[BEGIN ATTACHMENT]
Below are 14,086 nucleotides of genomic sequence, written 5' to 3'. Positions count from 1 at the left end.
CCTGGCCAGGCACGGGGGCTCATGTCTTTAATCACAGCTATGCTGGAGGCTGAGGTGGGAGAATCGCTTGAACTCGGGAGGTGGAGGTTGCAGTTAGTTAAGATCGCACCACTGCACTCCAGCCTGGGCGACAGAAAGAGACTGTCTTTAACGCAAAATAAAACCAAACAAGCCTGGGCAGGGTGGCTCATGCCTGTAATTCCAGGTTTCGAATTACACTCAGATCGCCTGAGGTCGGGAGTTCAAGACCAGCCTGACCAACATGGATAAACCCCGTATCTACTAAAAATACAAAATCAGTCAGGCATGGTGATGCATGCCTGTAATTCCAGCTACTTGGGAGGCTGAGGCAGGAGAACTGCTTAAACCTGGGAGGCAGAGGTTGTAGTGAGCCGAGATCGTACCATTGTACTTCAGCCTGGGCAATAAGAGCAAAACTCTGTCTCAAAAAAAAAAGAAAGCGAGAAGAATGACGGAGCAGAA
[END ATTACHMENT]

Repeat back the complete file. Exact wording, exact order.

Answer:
Below are 14,086 nucleotides of genomic sequence, written 5' to 3'. Positions count from 1 at the left end.
CCTGGCCAGGCACGGGGGCTCATGTCTTTAATCACAGCTATGCTGGAGGCTGAGGTGGGAGAATCGCTTGAACTCGGGAGGTGGAGGTTGCAGTTAGTTAAGATCGCACCACTGCACTCCAGCCTGGGCGACAGAAAGAGACTGTCTTTAACGCAAAATAAAACCAAACAAGCCTGGGCAGGGTGGCTCATGCCTGTAATTCCAGGTTTCGAATTACACTCAGATCGCCTGAGGTCGGGAGTTCAAGACCAGCCTGACCAACATGGATAAACCCCGTATCTACTAAAAATACAAAATCAGTCAGGCATGGTGATGCATGCCTGTAATTCCAGCTACTTGGGAGGCTGAGGCAGGAGAACTGCTTAAACCTGGGAGGCAGAGGTTGTAGTGAGCCGAGATCGTACCATTGTACTTCAGCCTGGGCAATAAGAGCAAAACTCTGTCTCAAAAAAAAAAGAAAGCGAGAAGAATGACGGAGCAGAA